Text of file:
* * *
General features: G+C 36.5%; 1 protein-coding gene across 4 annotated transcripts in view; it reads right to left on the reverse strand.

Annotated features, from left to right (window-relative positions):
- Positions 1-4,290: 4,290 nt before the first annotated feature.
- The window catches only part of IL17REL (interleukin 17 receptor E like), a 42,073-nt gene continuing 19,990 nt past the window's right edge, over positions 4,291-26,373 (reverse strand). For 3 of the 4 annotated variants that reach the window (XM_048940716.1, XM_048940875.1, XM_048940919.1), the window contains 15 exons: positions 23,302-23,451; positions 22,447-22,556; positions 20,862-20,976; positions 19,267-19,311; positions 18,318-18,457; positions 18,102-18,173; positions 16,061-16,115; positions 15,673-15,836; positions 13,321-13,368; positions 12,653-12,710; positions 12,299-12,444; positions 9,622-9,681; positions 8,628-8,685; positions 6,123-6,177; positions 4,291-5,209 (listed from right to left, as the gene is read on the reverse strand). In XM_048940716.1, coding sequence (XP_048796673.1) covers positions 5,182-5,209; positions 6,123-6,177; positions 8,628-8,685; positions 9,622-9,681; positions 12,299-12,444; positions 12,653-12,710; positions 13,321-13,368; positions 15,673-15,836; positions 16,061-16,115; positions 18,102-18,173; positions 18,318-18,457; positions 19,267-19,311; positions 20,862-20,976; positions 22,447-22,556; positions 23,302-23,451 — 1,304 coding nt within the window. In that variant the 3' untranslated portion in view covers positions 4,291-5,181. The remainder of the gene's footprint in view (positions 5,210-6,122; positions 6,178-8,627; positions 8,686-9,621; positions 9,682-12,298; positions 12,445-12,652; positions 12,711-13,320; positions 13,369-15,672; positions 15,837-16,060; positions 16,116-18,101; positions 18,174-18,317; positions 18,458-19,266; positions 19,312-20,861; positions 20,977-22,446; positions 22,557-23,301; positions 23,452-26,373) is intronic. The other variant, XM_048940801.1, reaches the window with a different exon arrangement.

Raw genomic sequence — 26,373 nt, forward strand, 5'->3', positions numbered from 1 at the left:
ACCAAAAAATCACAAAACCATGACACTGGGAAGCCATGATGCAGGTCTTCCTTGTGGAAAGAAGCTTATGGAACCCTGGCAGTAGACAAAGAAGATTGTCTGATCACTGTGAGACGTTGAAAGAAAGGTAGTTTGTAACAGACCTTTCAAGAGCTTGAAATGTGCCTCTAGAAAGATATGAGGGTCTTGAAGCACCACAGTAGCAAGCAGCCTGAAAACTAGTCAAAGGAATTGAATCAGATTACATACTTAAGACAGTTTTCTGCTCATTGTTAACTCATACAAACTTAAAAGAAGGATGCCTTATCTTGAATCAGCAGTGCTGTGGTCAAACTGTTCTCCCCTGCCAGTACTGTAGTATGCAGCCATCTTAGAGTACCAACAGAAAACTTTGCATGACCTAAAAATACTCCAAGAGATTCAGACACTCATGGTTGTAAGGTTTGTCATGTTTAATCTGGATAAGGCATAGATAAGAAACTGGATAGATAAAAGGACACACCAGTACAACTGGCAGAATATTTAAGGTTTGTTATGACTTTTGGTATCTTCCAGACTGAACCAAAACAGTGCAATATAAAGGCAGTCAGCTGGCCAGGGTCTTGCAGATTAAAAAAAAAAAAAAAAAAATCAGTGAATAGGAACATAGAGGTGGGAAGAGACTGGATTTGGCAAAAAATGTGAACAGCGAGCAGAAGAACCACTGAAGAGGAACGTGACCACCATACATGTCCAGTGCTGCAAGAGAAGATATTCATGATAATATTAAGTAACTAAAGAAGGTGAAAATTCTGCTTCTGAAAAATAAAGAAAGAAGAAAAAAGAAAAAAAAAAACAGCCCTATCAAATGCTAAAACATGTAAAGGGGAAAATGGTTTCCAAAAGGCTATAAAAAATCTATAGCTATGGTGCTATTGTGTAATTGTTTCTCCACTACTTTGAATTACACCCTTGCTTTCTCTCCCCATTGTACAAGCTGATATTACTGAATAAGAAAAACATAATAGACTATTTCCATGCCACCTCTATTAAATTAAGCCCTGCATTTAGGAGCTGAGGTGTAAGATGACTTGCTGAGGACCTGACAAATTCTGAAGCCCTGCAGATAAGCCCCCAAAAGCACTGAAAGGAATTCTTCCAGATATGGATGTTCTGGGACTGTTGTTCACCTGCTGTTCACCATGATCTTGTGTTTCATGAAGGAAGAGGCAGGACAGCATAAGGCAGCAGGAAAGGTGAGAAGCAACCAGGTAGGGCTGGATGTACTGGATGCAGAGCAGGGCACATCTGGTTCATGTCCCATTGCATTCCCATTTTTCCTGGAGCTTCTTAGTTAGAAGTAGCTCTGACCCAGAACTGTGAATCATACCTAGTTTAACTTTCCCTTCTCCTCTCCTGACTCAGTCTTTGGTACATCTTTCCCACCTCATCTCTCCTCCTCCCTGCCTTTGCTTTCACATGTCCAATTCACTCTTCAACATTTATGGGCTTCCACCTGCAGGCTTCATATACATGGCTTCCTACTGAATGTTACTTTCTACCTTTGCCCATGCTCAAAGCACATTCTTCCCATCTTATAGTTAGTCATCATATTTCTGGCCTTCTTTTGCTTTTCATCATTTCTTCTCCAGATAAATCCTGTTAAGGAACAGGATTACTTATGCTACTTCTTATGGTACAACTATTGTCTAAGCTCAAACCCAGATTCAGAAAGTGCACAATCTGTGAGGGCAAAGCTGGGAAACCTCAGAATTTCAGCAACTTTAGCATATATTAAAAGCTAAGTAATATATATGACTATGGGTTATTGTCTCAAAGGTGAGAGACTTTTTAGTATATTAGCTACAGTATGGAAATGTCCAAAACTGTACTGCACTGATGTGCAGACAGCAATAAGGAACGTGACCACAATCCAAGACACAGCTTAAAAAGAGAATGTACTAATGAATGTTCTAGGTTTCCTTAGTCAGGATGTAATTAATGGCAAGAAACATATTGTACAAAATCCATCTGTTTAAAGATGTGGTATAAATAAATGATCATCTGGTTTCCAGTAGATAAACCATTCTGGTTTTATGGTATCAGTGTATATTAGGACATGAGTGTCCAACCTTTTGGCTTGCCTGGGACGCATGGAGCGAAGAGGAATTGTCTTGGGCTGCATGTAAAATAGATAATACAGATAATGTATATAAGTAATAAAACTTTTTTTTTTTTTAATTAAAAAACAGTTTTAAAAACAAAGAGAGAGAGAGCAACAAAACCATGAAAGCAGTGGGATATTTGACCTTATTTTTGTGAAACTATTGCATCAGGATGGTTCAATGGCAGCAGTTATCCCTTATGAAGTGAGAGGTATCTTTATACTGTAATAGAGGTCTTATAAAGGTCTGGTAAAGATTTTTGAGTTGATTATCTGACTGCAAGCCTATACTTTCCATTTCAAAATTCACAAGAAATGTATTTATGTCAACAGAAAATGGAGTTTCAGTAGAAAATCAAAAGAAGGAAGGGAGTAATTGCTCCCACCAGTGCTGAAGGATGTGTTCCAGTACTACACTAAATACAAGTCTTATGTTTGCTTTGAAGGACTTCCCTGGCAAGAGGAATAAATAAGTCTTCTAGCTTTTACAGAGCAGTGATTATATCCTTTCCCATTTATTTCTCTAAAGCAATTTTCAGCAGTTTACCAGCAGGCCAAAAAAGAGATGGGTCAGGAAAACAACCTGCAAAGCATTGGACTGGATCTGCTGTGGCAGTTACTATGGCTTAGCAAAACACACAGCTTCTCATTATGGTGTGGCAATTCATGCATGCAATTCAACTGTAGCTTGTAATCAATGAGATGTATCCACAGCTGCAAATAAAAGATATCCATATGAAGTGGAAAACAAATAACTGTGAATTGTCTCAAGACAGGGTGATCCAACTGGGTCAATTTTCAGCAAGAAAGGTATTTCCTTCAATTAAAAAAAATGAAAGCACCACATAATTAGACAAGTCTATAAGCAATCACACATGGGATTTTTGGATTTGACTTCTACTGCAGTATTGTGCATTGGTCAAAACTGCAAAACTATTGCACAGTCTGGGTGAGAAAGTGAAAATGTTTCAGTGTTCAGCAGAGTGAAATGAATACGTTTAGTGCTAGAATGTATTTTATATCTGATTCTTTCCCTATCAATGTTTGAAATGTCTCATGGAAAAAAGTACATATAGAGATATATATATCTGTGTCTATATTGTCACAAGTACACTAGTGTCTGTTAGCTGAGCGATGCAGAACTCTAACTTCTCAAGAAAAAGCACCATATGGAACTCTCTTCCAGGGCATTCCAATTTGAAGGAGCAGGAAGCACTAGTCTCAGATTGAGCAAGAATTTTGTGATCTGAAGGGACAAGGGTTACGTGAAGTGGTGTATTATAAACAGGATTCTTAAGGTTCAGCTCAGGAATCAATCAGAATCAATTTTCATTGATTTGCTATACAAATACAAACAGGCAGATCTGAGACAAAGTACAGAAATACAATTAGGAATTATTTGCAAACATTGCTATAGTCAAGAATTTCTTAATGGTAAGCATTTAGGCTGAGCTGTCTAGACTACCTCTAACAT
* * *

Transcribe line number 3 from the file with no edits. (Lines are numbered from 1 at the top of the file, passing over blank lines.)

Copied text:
- Positions 1-4,290: 4,290 nt before the first annotated feature.